Awake at 4am. Can’t sleep. Stranded between the day just passed and the day to come, unable to purge the obscure visions, thoughts and doubts that seize the times of stillness. Anxieties inflate to twice their normal size. Imagined sounds adopt the clarity of noises from the world outside. The hour-long composition Fāl-gūsh was largely recorded during these sleepless nights, perhaps as a means of unfastening the thinking mind from this swarm of nocturnal distraction, both to relieve the burden and to observe this brew of interferences from a disconnected distance. Recording offers a way to sweep this cognitive load away, and Fāl-gūsh is essentially built from the gunk that stuck to the brush.
The textures fall into two main categories, with many bleeding over the boundary between the two. The first category disrupts the onset of sleep: the constant throb and hum of passing planes, the shrill hiss of synthesised drills, the piercing beams of spotlights. These are the sounds that rupture the path to sleep. They press against my head, cutting through the softness of the night with serrated edges. The second category is the hallucinations of a logical mind running slack: the ambiences that teem and flow like spilt beakers of brightly-coloured paint, the reverse guitars that bloat and bend like hunks of gelatine, the melodies that arrive in slurs and woozy dissonances, veering dangerously between states of hope and horror. Little motifs bounce to the foreground like advert jingles that won’t leave me alone, while field recordings – little trinkets of daytime memory – slink around in the back, obscured by their own blurry, partial recall.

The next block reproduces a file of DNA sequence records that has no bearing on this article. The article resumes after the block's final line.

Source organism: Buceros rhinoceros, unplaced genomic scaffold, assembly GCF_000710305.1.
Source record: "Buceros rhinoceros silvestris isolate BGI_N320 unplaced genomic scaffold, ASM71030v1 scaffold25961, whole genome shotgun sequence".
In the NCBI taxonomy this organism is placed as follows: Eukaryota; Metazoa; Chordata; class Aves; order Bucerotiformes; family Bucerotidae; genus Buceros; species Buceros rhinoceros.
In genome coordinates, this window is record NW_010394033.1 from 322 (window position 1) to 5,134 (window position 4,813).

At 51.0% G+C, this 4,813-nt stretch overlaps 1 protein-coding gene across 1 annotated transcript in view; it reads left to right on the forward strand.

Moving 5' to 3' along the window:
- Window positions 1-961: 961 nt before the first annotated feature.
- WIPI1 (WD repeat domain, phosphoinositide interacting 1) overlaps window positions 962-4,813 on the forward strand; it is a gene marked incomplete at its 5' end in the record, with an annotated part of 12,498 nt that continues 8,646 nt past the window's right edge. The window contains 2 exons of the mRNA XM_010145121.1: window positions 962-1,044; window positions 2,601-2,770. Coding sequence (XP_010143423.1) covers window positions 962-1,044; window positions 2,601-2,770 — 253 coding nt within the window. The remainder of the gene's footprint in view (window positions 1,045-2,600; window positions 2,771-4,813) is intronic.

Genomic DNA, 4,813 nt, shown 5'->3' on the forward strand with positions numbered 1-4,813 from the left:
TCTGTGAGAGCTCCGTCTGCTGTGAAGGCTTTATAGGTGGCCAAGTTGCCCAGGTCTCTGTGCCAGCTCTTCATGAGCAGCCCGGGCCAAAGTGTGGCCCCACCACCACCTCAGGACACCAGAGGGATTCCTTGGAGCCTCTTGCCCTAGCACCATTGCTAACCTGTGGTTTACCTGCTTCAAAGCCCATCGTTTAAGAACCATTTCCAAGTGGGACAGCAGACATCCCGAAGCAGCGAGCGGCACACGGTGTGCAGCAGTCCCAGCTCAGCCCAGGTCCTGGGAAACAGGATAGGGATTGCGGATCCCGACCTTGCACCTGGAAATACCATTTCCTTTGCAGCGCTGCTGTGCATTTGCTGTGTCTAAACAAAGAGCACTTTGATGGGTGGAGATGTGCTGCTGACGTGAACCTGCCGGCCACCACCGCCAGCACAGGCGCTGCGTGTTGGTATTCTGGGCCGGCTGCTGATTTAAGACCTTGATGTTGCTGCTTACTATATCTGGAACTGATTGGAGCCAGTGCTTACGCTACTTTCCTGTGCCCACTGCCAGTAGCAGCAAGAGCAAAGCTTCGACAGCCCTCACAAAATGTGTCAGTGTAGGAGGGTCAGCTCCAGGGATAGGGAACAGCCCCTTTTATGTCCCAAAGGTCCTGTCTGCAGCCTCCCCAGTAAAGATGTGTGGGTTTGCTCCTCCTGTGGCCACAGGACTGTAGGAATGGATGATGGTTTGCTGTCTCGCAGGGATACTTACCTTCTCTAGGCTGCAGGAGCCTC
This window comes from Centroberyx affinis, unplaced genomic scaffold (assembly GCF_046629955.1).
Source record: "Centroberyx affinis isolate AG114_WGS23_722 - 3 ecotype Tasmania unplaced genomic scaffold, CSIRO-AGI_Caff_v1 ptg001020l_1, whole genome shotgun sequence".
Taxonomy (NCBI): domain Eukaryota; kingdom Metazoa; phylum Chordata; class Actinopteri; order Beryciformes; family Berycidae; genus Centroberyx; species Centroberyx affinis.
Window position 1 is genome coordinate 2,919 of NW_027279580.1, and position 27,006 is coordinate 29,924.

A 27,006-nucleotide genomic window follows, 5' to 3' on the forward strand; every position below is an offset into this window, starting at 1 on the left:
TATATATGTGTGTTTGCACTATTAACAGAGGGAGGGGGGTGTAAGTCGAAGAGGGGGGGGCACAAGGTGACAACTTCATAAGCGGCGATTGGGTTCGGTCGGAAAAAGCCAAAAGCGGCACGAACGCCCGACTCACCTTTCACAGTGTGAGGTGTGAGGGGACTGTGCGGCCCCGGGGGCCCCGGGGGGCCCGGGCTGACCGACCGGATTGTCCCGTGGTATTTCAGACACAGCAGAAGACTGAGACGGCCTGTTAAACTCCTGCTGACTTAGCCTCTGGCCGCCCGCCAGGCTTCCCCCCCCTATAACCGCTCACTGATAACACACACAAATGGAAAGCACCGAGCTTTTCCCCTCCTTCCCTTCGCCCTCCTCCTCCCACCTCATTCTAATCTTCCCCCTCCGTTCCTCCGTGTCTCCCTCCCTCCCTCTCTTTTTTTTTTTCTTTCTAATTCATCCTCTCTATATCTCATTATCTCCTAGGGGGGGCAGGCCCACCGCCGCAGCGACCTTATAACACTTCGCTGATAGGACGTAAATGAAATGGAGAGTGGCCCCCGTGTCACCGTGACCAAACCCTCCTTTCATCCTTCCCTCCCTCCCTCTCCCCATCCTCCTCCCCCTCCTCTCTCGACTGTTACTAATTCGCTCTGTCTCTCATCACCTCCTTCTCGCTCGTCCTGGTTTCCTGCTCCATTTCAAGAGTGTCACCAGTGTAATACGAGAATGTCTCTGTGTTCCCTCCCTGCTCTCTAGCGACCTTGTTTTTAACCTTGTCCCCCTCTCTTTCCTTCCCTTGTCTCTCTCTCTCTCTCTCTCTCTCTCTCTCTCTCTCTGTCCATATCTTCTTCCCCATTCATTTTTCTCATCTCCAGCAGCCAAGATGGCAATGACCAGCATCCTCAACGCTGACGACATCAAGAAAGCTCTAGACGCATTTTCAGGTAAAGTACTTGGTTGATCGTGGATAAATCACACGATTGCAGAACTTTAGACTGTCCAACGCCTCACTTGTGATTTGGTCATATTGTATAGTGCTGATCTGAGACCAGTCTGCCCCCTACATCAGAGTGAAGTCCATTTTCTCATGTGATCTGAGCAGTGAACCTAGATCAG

I never know if I’m about to enter a phase of psychedelic meltdown, or endure a sudden gravitational thickening, or hear the confessions of a guitar murmuring incoherently. The route ahead is never clear. In a note accompanying the record, Izanasz states: “Fāl-gūsh is the act of standing in a dark corner or behind a fence and listening to the conversations of passer-by, trying to interpret their statements or the subject of their dialogue as an answer to one’s questions.” In the case of this composition, the “passer-by” is the surreal monologue of Izanasz’s nocturnal self, captured so that it might be decrypted and rationalised during the day. Yet just as with the passer-by, what hope is there for the motives of its stranded, hallucinatory, netherworldly other to be comprehended in the light of day? Does Izanasz seek answers from a language that his diurnal self will never understand?